Of all of the Home & Garden projects we’ve created and featured on the blog over the years, there is little doubt that our DIY wine racks have been one of the more popular.
Especially each year as the holiday season rolls around, and folks look to make that “perfect” homemade gift for someone special. Or perhaps, maybe even for their own home!
We built our very first wine rack way back in 2013. Using pallet wood and a slab of live edge wood, it went together in a single day. And it quickly became one of our favorite pieces of “furniture” in the house. (See : Building A Classic Wine Rack From Pallets)
At the time, we didn’t realize just how popular it would become with friends and family too. So popular, in fact, we began building them as gifts. It really is a fun project to create, and one in which you can let your creativity go free.
Building DIY Wine Racks
Over the years, using the same simple building process, we have crafted DIY wine racks of all sizes. And out of all kinds of wood as well, including cherry, oak, pine, walnut, barn wood and more.
Although they look elegant and complex, they are actually quite easy to build and assemble. Best of all, it’s easy to personalize the size and elements to any rack. With the simple “ladder” style construction, you can easily adjust the size, all while creating wine glass holders, shelves and more.
As for tools, all you need is a table saw, a miter/chop saw, and a small nail gun. In fact, you can even forgo the table saw if you want to purchase the wood to size.
Here is a look below at how we build one of our favorites, a classic 20 bottle / 12 wine glass rack. We did place these plans in our Etsy store for those that want complete step by step plans : DIY WINE RACK PLANS
Creating A Classic 20 Bottle / 12 Glass DIY Wine Rack
A few years back, we came up with our go-to wine rack as a gift for friends and family. With a 20 bottle capacity, it’s enough to hold a modest collection of wine. But even better, it holds 12 standard red or white wine glasses too!
The completed rack measures 19-1/4″ wide x 12″ deep, x 36-1/2″ tall. Because of its smaller size, it makes it great for fitting into any space. And best of all, it doesn’t take much material to create.
In fact, you can build the entire frame from just (6) standard 1” x 6” x 6’ boards or the equivalent in board feet of any size lumber. It is important to note that 1x (1″) lumber is actually 3/4″ thick wood, which is perfect for the size and weight of the piece. (Still not sure why we need to label lumber sizing so confusingly)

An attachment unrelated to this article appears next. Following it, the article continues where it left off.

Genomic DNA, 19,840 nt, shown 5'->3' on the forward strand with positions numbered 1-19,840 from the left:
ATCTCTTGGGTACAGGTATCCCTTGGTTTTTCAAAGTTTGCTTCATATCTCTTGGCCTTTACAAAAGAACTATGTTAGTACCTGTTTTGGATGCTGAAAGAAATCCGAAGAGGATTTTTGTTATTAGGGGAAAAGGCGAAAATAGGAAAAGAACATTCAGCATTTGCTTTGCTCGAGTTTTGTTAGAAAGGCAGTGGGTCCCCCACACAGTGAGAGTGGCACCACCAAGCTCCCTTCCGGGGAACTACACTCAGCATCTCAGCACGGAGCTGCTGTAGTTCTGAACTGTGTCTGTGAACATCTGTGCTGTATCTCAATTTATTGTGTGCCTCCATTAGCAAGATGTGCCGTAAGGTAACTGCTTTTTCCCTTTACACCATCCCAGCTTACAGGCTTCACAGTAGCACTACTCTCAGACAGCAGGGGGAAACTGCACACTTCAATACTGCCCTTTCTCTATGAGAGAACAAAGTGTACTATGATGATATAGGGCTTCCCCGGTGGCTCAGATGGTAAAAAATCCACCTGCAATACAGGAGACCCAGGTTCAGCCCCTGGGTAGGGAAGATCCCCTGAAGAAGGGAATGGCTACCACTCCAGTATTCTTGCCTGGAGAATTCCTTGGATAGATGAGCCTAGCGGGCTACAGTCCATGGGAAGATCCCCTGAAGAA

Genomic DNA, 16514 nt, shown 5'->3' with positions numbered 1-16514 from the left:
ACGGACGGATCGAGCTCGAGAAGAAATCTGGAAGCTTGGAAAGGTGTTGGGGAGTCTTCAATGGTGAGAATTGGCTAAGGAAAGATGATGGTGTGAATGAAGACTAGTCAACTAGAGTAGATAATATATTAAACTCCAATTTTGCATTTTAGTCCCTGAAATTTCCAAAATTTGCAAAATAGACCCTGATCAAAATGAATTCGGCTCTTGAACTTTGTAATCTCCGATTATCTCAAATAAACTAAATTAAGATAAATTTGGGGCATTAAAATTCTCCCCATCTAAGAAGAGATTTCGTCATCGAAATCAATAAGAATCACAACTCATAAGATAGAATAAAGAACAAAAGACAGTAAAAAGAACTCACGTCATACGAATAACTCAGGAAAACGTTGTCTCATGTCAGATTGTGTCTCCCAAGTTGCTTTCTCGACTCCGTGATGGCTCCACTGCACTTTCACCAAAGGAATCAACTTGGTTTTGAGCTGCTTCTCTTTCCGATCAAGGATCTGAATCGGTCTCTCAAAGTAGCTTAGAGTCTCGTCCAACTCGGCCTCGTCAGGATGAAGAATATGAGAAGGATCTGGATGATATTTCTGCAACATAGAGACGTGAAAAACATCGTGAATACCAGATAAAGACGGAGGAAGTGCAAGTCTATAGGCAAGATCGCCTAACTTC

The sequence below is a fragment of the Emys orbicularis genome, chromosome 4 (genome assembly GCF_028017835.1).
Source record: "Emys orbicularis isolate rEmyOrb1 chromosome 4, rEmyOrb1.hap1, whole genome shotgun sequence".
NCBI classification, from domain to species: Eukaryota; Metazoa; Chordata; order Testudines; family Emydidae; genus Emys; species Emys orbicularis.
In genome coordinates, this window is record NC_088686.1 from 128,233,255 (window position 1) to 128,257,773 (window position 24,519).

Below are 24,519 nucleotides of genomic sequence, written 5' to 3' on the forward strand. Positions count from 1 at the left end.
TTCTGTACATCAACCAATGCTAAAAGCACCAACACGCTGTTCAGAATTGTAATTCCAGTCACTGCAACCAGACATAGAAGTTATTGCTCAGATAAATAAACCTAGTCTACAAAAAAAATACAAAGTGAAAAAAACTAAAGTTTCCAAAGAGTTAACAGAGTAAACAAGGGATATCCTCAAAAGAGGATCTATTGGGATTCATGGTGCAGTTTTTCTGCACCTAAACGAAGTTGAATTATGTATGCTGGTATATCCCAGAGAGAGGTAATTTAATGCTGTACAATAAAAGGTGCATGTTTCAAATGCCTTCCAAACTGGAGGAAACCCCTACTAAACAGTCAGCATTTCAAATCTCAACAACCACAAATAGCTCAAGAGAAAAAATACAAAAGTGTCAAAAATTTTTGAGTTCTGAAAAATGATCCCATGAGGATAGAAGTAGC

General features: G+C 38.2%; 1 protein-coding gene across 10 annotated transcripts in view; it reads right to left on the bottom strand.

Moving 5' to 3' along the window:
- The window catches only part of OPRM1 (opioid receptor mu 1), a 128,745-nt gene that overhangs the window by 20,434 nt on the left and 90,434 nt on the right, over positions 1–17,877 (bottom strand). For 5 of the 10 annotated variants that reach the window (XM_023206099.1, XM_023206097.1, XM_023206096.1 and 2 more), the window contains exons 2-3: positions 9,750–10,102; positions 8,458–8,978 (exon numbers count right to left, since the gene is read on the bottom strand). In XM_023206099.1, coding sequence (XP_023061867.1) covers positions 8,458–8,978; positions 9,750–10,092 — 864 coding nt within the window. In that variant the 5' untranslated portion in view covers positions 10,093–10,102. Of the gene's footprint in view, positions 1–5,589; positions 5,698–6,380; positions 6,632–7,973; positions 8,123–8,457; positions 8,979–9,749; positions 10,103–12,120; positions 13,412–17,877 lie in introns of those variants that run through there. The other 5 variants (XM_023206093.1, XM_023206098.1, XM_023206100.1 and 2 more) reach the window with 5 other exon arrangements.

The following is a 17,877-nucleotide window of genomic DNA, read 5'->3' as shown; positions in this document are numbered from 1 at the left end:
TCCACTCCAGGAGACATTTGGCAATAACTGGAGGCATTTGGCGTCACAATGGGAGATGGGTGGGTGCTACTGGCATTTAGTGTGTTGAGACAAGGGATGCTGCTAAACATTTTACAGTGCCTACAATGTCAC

How It All Goes Together – The DIY Wine Rack
Using a table saw, you can quickly rip down the 1 x 6′ boards into the legs, rungs, and the top and bottom frame rails you will need to create the rack. A chop/miter then cuts them all to length for assembly.
The main body of the wine rack is created by building a series of identical ladders using the legs and rungs. Each ladder is made from (2) legs and (5) rungs, and attach quickly with a nail gun.
The ladders fit together with a top and bottom frame piece to create the rack. As they go together, the ladder spacing is set at 3.5″, which is the perfect side for holding a standard 750ml wine bottle. Even better, it is also the perfect spacing for wine glasses too!
Placing a top above the ladders completes the entire piece. For attaching the top, we use either nails or “L” brackets to secure it all together. Using the same plans and method, you can easily adjust to make any wine rack of any size and length.
Adding Personal Touches – The DIY Wine Rack
One thing we love about the top is that it leaves so much room for personalizing. We use live edge, wood slabs, pine panels, metal and more to create all kinds of custom tops.
They really do make the perfect gift. So much so that we have since made a tradition of giving one to each of our children when they move into their first apartment or home. Kind of an old take on passing down heirloom furniture so to speak!
Here is to creating homemade gifts from the heart, or maybe even a DIY wine rack for your own home! Happy Building – Jim & Mary.
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